2

I noticed that using the asynchronous API in Dapper.NET the command timeout value I pass in the extension method is not respected. Then I came across the MSDN documentation of the SqlCommand.CommandTimeout and it seems that this is something it is not "supported".

The CommandTimeout property will be ignored during asynchronous method calls such as BeginExecuteReader.

I'm using the following methods in a base class.

public async Task<int> ExecuteAsync(string sql, object param = null,
            CommandType commandType = CommandType.Text, int? commandTimeout = null, IDbTransaction transaction = null)
{
    using (var connection = Connection)
    {
        Task<int> queryTask = connection.ExecuteAsync(sql, param, transaction, commandTimeout ?? CommandTimeoutDefault, commandType);
        int result = await queryTask.ConfigureAwait(false);
        connection.Close();
        connection.Dispose();
        return result;
    }
}

public async Task<IEnumerable<TEntity>> QueryAsync(string sql, object param = null, 
            CommandType commandType = CommandType.Text, int? commandTimeout = null, IDbTransaction transaction = null)
{
    using (var connection = Connection)
    {
        Task<IEnumerable<TEntity>> queryTask = connection.QueryAsync<TEntity>(sql, param, transaction, commandTimeout ?? CommandTimeoutDefault, commandType);
        IEnumerable<TEntity> data = await queryTask.ConfigureAwait(false);
        connection.Close();
        connection.Dispose();
        return data;
    }
}

Say CommandTimeoutDefault is 30, I can se that a request taking 50 seconds will still be evaluated.

Any thoughts how to disconnect and dispose the connection in a timeout interval using asynchronous Dapper.NET API?

  • Minor unrelated thing: you don't need the Close/Dispose - the existing code will already do those things just via the using – Marc Gravell Dec 25 '17 at 9:57
1

It is vexing that SqlClient does deal with this itself! However, I wonder if you could do something involving:

  • a cancellation token that you pass to dapper (it accepts them)
  • a call to Task.Delay with your timeout
  • a call to Task.WhenAny passing in the dapper task and the delay task
  • check which came back from WhenAny - if it was the delay, then signal the cancellation and throw your own timeout
  • ensure that any exceptions caused by the cancellation are handled cleanly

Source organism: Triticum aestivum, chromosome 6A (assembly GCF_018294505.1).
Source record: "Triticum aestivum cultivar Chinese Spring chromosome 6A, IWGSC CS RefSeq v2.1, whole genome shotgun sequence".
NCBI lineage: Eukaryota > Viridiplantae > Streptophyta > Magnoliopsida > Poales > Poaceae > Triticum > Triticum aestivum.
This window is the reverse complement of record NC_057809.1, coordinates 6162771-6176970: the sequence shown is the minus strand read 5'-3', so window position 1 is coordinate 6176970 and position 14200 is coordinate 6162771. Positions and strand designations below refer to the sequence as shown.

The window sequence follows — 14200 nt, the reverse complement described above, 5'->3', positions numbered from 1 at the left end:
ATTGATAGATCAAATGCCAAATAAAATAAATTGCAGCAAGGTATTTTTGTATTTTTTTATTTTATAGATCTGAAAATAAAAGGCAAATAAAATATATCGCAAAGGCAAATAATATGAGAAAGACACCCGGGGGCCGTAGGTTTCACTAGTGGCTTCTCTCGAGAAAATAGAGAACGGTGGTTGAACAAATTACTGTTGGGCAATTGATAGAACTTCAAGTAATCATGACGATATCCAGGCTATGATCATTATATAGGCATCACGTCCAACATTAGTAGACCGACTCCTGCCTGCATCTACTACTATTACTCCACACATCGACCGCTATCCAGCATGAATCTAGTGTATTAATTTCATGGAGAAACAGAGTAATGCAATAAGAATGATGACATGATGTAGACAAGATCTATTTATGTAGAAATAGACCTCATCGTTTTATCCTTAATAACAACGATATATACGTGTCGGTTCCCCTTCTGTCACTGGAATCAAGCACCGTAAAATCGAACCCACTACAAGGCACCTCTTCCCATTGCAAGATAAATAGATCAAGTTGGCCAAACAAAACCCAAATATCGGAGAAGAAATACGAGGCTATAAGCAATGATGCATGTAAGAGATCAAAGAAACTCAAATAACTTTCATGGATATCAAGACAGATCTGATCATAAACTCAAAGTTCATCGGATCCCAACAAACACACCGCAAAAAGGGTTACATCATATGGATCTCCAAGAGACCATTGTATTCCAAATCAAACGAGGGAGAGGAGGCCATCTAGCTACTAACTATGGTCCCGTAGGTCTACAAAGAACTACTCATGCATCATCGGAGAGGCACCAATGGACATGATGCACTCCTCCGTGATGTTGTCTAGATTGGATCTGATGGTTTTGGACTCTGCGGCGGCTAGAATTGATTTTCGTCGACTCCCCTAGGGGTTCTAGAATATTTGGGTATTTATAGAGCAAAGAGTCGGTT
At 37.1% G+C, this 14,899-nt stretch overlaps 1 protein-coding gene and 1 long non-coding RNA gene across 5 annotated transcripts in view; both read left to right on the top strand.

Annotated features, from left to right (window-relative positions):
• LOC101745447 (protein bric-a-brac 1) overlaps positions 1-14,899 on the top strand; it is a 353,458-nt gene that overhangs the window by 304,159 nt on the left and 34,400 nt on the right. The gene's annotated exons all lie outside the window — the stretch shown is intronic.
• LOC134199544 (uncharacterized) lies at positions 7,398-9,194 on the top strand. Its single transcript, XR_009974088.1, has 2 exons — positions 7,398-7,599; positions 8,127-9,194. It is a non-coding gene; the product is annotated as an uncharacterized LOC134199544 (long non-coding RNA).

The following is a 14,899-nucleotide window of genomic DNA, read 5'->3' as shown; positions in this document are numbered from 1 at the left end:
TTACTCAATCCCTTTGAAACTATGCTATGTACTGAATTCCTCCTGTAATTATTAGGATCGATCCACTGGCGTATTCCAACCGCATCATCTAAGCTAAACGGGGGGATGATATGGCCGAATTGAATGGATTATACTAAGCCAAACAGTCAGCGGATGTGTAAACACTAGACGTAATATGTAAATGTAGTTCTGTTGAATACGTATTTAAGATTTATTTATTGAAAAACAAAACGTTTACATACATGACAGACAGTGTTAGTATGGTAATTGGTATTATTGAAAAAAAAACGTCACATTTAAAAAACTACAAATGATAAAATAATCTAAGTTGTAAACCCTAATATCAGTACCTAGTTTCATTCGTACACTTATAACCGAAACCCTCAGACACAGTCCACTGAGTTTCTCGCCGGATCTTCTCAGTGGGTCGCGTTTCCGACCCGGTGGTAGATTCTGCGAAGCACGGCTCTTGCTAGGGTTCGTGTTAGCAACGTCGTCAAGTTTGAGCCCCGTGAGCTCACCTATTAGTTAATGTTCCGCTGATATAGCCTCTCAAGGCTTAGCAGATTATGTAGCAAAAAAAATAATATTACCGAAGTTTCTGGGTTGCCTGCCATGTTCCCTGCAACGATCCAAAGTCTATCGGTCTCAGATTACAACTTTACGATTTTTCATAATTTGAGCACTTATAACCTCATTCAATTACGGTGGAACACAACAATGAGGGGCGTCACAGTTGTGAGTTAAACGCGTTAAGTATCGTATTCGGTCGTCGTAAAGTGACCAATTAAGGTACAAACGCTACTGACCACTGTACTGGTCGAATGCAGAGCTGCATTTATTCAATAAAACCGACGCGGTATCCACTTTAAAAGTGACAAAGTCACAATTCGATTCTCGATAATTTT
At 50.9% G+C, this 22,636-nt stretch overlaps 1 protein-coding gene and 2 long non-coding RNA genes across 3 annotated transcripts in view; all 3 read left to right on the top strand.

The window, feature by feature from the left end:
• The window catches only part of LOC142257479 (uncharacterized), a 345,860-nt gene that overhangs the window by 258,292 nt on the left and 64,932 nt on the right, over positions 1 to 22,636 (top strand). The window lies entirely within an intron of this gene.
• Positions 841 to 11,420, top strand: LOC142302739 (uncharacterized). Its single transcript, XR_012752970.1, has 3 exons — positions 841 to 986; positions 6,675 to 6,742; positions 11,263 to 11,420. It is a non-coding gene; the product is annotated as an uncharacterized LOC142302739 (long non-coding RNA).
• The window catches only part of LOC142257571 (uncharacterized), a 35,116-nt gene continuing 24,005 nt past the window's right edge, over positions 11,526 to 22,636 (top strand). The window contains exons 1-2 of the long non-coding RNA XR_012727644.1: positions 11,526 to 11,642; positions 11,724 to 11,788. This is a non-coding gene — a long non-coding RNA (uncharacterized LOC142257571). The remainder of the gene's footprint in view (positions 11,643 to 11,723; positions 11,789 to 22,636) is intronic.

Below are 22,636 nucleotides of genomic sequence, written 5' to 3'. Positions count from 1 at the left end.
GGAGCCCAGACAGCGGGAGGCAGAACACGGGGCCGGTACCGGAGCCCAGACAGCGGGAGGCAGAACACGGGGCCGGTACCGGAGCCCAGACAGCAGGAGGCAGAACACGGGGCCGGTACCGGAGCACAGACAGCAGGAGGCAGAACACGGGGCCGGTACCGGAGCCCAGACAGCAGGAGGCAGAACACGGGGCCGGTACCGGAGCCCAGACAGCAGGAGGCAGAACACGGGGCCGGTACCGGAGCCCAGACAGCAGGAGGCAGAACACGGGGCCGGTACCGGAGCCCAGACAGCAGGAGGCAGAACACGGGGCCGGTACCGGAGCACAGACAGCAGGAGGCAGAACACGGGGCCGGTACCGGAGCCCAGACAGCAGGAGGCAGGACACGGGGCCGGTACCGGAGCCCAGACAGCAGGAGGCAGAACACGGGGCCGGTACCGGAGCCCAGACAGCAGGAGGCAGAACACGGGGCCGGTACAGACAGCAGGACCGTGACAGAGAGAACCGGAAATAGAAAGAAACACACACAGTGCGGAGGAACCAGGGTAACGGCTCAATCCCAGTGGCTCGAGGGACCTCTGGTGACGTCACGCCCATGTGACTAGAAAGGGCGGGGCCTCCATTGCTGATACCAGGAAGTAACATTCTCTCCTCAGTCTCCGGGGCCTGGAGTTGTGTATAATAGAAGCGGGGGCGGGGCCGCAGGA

Slightly ugly, and maybe this is something that the library should encapsulate if DB providers aren't going to respect the timeout natively. There may also be additional steps required to cleanly cancel an in-flight command, in which case perhaps only the library can do this properly (as only the library has access to the command)

0

This is a function which is called from async methods in current version of Dapper. And as you see CommandTimeout is well enough respected.

internal IDbCommand SetupCommand(IDbConnection cnn, Action<IDbCommand, object> paramReader)
    {
      IDbCommand command = cnn.CreateCommand();
      Action<IDbCommand> init = CommandDefinition.GetInit(command.GetType());
      if (init != null)
        init(command);
      if (this.Transaction != null)
        command.Transaction = this.Transaction;
      command.CommandText = this.CommandText;
      if (this.CommandTimeout.HasValue)
      {
        command.CommandTimeout = this.CommandTimeout.Value;
      }
      else
      {
        int? commandTimeout = SqlMapper.Settings.CommandTimeout;
        if (commandTimeout.HasValue)
        {
          IDbCommand dbCommand = command;
          commandTimeout = SqlMapper.Settings.CommandTimeout;
          int num = commandTimeout.Value;
          dbCommand.CommandTimeout = num;
        }
      }
      System.Data.CommandType? commandType = this.CommandType;
      if (commandType.HasValue)
      {
        IDbCommand dbCommand = command;
        commandType = this.CommandType;
        int num = (int) commandType.Value;
        dbCommand.CommandType = (System.Data.CommandType) num;
      }
      if (paramReader != null)
        paramReader(command, this.Parameters);
      return command;
    }

enter image description here

  • 1
    I think what the OP is saying is that SqlClient doesn't respect the timeout – Marc Gravell Dec 25 '17 at 9:55
  • I had the same issue. And I've used synchronous version of dapper API. But anyway any synchronous operation can be made asynchronous – Dmitry Dyachkov Dec 27 '17 at 15:34

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